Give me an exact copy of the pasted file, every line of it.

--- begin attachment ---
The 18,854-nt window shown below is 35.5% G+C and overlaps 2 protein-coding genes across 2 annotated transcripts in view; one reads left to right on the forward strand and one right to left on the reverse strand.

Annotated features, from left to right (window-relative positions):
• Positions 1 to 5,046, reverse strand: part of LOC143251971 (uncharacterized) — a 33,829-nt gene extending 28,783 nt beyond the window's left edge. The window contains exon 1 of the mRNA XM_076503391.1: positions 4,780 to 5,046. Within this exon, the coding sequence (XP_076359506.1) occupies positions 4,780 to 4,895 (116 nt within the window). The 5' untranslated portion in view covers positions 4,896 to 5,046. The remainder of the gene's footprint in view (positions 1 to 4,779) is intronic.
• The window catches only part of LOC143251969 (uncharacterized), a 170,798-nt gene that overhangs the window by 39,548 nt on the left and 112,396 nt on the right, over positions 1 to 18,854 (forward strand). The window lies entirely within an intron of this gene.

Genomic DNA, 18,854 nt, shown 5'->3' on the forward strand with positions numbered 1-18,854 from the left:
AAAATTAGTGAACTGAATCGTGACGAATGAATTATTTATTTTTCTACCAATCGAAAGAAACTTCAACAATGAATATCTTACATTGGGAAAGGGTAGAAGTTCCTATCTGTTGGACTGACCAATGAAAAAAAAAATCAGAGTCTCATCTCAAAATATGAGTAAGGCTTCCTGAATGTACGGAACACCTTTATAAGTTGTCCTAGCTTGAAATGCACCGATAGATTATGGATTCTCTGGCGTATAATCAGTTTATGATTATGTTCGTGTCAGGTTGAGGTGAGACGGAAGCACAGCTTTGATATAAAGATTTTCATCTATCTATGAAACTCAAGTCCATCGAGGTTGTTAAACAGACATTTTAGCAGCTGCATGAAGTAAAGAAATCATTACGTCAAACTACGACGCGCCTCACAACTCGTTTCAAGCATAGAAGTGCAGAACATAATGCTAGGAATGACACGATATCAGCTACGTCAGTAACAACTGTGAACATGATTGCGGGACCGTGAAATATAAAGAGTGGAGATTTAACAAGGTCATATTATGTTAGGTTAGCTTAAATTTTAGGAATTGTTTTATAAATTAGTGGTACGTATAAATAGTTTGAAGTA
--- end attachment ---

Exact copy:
The 18,854-nt window shown below is 35.5% G+C and overlaps 2 protein-coding genes across 2 annotated transcripts in view; one reads left to right on the forward strand and one right to left on the reverse strand.

Annotated features, from left to right (window-relative positions):
• Positions 1 to 5,046, reverse strand: part of LOC143251971 (uncharacterized) — a 33,829-nt gene extending 28,783 nt beyond the window's left edge. The window contains exon 1 of the mRNA XM_076503391.1: positions 4,780 to 5,046. Within this exon, the coding sequence (XP_076359506.1) occupies positions 4,780 to 4,895 (116 nt within the window). The 5' untranslated portion in view covers positions 4,896 to 5,046. The remainder of the gene's footprint in view (positions 1 to 4,779) is intronic.
• The window catches only part of LOC143251969 (uncharacterized), a 170,798-nt gene that overhangs the window by 39,548 nt on the left and 112,396 nt on the right, over positions 1 to 18,854 (forward strand). The window lies entirely within an intron of this gene.

Genomic DNA, 18,854 nt, shown 5'->3' on the forward strand with positions numbered 1-18,854 from the left:
AAAATTAGTGAACTGAATCGTGACGAATGAATTATTTATTTTTCTACCAATCGAAAGAAACTTCAACAATGAATATCTTACATTGGGAAAGGGTAGAAGTTCCTATCTGTTGGACTGACCAATGAAAAAAAAAATCAGAGTCTCATCTCAAAATATGAGTAAGGCTTCCTGAATGTACGGAACACCTTTATAAGTTGTCCTAGCTTGAAATGCACCGATAGATTATGGATTCTCTGGCGTATAATCAGTTTATGATTATGTTCGTGTCAGGTTGAGGTGAGACGGAAGCACAGCTTTGATATAAAGATTTTCATCTATCTATGAAACTCAAGTCCATCGAGGTTGTTAAACAGACATTTTAGCAGCTGCATGAAGTAAAGAAATCATTACGTCAAACTACGACGCGCCTCACAACTCGTTTCAAGCATAGAAGTGCAGAACATAATGCTAGGAATGACACGATATCAGCTACGTCAGTAACAACTGTGAACATGATTGCGGGACCGTGAAATATAAAGAGTGGAGATTTAACAAGGTCATATTATGTTAGGTTAGCTTAAATTTTAGGAATTGTTTTATAAATTAGTGGTACGTATAAATAGTTTGAAGTA